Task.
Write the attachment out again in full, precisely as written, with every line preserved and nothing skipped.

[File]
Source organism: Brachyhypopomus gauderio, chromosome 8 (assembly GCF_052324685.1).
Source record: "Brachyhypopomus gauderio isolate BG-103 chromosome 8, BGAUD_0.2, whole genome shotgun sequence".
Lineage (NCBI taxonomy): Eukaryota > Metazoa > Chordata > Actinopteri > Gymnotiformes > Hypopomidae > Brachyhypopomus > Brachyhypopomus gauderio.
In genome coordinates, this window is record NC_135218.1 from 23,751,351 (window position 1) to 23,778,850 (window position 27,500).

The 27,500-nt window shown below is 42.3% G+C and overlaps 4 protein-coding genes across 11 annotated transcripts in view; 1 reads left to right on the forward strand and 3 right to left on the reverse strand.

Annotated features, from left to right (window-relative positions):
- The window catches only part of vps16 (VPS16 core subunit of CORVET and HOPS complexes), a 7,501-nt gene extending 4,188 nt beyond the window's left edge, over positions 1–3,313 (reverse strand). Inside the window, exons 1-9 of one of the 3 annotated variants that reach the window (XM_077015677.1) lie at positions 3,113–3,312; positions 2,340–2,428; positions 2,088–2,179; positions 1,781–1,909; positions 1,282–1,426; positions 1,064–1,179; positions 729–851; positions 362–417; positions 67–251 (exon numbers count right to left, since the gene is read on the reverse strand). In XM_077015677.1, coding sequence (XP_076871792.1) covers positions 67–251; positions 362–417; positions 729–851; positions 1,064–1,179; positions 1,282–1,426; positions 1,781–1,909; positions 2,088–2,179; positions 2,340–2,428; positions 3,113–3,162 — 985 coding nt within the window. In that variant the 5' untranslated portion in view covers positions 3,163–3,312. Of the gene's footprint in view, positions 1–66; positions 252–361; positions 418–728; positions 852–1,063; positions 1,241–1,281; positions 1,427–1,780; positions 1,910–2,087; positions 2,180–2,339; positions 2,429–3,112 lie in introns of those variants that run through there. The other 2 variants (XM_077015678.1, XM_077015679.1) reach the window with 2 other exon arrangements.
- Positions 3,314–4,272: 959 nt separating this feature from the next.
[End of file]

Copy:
Source organism: Brachyhypopomus gauderio, chromosome 8 (assembly GCF_052324685.1).
Source record: "Brachyhypopomus gauderio isolate BG-103 chromosome 8, BGAUD_0.2, whole genome shotgun sequence".
Lineage (NCBI taxonomy): Eukaryota > Metazoa > Chordata > Actinopteri > Gymnotiformes > Hypopomidae > Brachyhypopomus > Brachyhypopomus gauderio.
In genome coordinates, this window is record NC_135218.1 from 23,751,351 (window position 1) to 23,778,850 (window position 27,500).

The 27,500-nt window shown below is 42.3% G+C and overlaps 4 protein-coding genes across 11 annotated transcripts in view; 1 reads left to right on the forward strand and 3 right to left on the reverse strand.

Annotated features, from left to right (window-relative positions):
- The window catches only part of vps16 (VPS16 core subunit of CORVET and HOPS complexes), a 7,501-nt gene extending 4,188 nt beyond the window's left edge, over positions 1–3,313 (reverse strand). Inside the window, exons 1-9 of one of the 3 annotated variants that reach the window (XM_077015677.1) lie at positions 3,113–3,312; positions 2,340–2,428; positions 2,088–2,179; positions 1,781–1,909; positions 1,282–1,426; positions 1,064–1,179; positions 729–851; positions 362–417; positions 67–251 (exon numbers count right to left, since the gene is read on the reverse strand). In XM_077015677.1, coding sequence (XP_076871792.1) covers positions 67–251; positions 362–417; positions 729–851; positions 1,064–1,179; positions 1,282–1,426; positions 1,781–1,909; positions 2,088–2,179; positions 2,340–2,428; positions 3,113–3,162 — 985 coding nt within the window. In that variant the 5' untranslated portion in view covers positions 3,163–3,312. Of the gene's footprint in view, positions 1–66; positions 252–361; positions 418–728; positions 852–1,063; positions 1,241–1,281; positions 1,427–1,780; positions 1,910–2,087; positions 2,180–2,339; positions 2,429–3,112 lie in introns of those variants that run through there. The other 2 variants (XM_077015678.1, XM_077015679.1) reach the window with 2 other exon arrangements.
- Positions 3,314–4,272: 959 nt separating this feature from the next.